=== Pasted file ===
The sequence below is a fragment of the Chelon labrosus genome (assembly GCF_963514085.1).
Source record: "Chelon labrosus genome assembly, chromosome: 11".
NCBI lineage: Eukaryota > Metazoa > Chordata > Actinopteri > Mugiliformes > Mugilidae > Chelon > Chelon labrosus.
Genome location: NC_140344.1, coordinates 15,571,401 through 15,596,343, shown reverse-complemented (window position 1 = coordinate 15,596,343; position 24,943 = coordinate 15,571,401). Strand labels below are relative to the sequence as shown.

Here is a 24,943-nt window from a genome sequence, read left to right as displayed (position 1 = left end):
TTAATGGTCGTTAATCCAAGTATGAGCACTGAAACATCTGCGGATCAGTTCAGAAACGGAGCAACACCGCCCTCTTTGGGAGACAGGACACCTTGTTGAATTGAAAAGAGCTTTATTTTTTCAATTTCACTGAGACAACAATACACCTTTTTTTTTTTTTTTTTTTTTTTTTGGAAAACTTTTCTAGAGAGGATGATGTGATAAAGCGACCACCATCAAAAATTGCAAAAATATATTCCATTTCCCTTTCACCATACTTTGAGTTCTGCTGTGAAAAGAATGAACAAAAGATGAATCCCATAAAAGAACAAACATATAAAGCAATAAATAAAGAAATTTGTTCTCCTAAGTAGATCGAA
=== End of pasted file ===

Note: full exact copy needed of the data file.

The sequence below is a fragment of the Chelon labrosus genome (assembly GCF_963514085.1).
Source record: "Chelon labrosus genome assembly, chromosome: 11".
NCBI lineage: Eukaryota > Metazoa > Chordata > Actinopteri > Mugiliformes > Mugilidae > Chelon > Chelon labrosus.
Genome location: NC_140344.1, coordinates 15,571,401 through 15,596,343, shown reverse-complemented (window position 1 = coordinate 15,596,343; position 24,943 = coordinate 15,571,401). Strand labels below are relative to the sequence as shown.

Here is a 24,943-nt window from a genome sequence, read left to right as displayed (position 1 = left end):
TTAATGGTCGTTAATCCAAGTATGAGCACTGAAACATCTGCGGATCAGTTCAGAAACGGAGCAACACCGCCCTCTTTGGGAGACAGGACACCTTGTTGAATTGAAAAGAGCTTTATTTTTTCAATTTCACTGAGACAACAATACACCTTTTTTTTTTTTTTTTTTTTTTTTTGGAAAACTTTTCTAGAGAGGATGATGTGATAAAGCGACCACCATCAAAAATTGCAAAAATATATTCCATTTCCCTTTCACCATACTTTGAGTTCTGCTGTGAAAAGAATGAACAAAAGATGAATCCCATAAAAGAACAAACATATAAAGCAATAAATAAAGAAATTTGTTCTCCTAAGTAGATCGAA